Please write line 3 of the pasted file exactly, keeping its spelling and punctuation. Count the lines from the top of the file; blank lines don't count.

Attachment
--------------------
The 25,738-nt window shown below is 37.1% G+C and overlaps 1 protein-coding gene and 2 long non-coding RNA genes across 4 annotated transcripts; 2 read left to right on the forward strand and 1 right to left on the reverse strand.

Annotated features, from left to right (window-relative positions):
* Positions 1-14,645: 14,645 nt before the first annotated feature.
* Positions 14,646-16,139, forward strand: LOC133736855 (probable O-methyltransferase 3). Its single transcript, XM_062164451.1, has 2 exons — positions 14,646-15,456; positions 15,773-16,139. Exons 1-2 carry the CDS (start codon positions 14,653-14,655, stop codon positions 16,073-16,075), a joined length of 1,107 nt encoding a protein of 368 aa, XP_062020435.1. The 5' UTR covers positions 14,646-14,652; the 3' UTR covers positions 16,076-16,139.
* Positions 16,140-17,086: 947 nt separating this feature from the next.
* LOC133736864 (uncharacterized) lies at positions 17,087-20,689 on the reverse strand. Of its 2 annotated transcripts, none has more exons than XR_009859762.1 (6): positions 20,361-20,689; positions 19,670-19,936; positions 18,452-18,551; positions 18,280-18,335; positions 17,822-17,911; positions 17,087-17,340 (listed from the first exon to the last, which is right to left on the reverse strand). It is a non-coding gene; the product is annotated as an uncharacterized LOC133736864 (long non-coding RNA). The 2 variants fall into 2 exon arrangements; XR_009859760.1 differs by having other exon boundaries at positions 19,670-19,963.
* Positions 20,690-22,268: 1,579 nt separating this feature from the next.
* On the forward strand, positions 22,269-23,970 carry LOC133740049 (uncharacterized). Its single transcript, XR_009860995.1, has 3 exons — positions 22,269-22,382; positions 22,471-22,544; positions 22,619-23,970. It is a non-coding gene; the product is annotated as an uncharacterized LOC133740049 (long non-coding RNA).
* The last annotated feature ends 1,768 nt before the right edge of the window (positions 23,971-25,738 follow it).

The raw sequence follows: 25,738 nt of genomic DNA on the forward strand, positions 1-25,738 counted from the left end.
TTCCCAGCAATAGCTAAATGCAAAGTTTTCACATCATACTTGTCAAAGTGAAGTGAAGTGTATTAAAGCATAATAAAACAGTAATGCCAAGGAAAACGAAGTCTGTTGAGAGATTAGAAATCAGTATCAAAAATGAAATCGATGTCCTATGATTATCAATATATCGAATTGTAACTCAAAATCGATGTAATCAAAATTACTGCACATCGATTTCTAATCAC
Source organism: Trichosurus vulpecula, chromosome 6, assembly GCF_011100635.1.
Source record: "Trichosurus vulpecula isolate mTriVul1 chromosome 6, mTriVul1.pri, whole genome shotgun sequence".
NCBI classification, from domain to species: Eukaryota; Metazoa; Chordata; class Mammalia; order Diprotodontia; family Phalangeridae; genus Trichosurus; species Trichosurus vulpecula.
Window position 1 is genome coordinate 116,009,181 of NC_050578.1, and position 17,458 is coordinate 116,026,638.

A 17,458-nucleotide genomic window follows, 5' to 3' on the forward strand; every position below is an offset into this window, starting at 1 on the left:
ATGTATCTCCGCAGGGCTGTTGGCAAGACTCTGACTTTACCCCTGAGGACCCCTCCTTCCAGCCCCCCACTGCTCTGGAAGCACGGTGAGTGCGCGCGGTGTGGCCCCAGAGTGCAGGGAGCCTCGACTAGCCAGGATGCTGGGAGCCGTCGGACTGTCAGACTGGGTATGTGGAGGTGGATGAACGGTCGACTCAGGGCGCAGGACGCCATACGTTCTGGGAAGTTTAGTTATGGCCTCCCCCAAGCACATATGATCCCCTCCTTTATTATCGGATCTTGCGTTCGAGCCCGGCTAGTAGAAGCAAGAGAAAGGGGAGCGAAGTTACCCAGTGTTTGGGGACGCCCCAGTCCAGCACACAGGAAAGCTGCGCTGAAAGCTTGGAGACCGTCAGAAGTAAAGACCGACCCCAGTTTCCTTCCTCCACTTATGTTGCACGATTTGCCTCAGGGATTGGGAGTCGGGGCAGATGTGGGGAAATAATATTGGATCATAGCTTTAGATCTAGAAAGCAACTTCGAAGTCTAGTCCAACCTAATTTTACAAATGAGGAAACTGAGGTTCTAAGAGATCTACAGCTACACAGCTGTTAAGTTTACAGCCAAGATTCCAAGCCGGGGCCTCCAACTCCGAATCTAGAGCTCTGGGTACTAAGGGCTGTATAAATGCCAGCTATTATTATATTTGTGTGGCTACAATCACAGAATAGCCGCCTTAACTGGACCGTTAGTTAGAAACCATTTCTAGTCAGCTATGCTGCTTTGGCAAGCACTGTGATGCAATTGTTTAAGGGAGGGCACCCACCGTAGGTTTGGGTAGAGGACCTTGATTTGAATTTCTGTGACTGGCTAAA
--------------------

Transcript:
* Positions 1-14,645: 14,645 nt before the first annotated feature.